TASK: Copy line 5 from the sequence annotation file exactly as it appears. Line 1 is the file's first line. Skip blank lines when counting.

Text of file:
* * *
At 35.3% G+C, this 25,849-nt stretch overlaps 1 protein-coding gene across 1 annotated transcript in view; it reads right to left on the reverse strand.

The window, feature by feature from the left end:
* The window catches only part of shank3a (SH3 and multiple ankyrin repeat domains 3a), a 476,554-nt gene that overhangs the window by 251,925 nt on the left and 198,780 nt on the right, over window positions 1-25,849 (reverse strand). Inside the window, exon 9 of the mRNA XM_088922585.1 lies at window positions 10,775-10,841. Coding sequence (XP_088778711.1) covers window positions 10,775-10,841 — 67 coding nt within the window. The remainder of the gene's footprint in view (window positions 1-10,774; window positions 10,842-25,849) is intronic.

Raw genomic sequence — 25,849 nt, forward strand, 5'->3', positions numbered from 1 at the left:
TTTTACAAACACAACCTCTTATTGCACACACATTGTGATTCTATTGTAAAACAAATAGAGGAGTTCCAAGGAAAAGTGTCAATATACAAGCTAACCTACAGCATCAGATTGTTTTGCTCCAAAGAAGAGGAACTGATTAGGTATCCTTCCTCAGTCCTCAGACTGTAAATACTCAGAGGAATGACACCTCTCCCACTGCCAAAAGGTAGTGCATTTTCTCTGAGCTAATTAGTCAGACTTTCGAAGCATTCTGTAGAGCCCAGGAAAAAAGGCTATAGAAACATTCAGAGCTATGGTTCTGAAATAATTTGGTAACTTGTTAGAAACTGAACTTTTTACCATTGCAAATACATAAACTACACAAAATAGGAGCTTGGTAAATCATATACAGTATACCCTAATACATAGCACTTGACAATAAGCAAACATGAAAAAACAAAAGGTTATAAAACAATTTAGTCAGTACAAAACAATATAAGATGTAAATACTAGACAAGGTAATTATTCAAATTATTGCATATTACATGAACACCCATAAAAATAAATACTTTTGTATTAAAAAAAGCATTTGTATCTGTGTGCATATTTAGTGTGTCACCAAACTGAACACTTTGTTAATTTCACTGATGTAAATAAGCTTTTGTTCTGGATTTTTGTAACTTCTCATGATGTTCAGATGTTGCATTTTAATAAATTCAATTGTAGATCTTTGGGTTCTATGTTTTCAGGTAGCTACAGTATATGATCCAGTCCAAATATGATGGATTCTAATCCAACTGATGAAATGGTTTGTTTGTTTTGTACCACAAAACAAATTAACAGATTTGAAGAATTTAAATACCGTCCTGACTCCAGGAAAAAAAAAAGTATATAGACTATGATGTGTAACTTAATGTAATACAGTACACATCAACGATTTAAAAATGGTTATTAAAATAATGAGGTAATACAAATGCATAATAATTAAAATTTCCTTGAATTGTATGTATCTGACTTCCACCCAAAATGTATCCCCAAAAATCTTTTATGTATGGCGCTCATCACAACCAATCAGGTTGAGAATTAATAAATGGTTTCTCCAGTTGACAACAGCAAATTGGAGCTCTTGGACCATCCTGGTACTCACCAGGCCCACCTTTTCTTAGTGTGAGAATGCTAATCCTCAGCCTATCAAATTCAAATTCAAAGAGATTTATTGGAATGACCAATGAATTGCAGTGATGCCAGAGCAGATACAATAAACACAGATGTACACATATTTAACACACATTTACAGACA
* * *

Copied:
TTTTACAAACACAACCTCTTATTGCACACACATTGTGATTCTATTGTAAAACAAATAGAGGAGTTCCAAGGAAAAGTGTCAATATACAAGCTAACCTACAGCATCAGATTGTTTTGCTCCAAAGAAGAGGAACTGATTAGGTATCCTTCCTCAGTCCTCAGACTGTAAATACTCAGAGGAATGACACCTCTCCCACTGCCAAAAGGTAGTGCATTTTCTCTGAGCTAATTAGTCAGACTTTCGAAGCATTCTGTAGAGCCCAGGAAAAAAGGCTATAGAAACATTCAGAGCTATGGTTCTGAAATAATTTGGTAACTTGTTAGAAACTGAACTTTTTACCATTGCAAATACATAAACTACACAAAATAGGAGCTTGGTAAATCATATACAGTATACCCTAATACATAGCACTTGACAATAAGCAAACATGAAAAAACAAAAGGTTATAAAACAATTTAGTCAGTACAAAACAATATAAGATGTAAATACTAGACAAGGTAATTATTCAAATTATTGCATATTACATGAACACCCATAAAAATAAATACTTTTGTATTAAAAAAAGCATTTGTATCTGTGTGCATATTTAGTGTGTCACCAAACTGAACACTTTGTTAATTTCACTGATGTAAATAAGCTTTTGTTCTGGATTTTTGTAACTTCTCATGATGTTCAGATGTTGCATTTTAATAAATTCAATTGTAGATCTTTGGGTTCTATGTTTTCAGGTAGCTACAGTATATGATCCAGTCCAAATATGATGGATTCTAATCCAACTGATGAAATGGTTTGTTTGTTTTGTACCACAAAACAAATTAACAGATTTGAAGAATTTAAATACCGTCCTGACTCCAGGAAAAAAAAAAGTATATAGACTATGATGTGTAACTTAATGTAATACAGTACACATCAACGATTTAAAAATGGTTATTAAAATAATGAGGTAATACAAATGCATAATAATTAAAATTTCCTTGAATTGTATGTATCTGACTTCCACCCAAAATGTATCCCCAAAAATCTTTTATGTATGGCGCTCATCACAACCAATCAGGTTGAGAATTAATAAATGGTTTCTCCAGTTGACAACAGCAAATTGGAGCTCTTGGACCATCCTGGTACTCACCAGGCCCACCTTTTCTTAGTGTGAGAATGCTAATCCTCAGCCTATCAAATTCAAATTCAAAGAGATTTATTGGAATGACCAATGAATTGCAGTGATGCCAGAGCAGATACAATAAACACAGATGTACACATATTTAACACACATTTACAGACA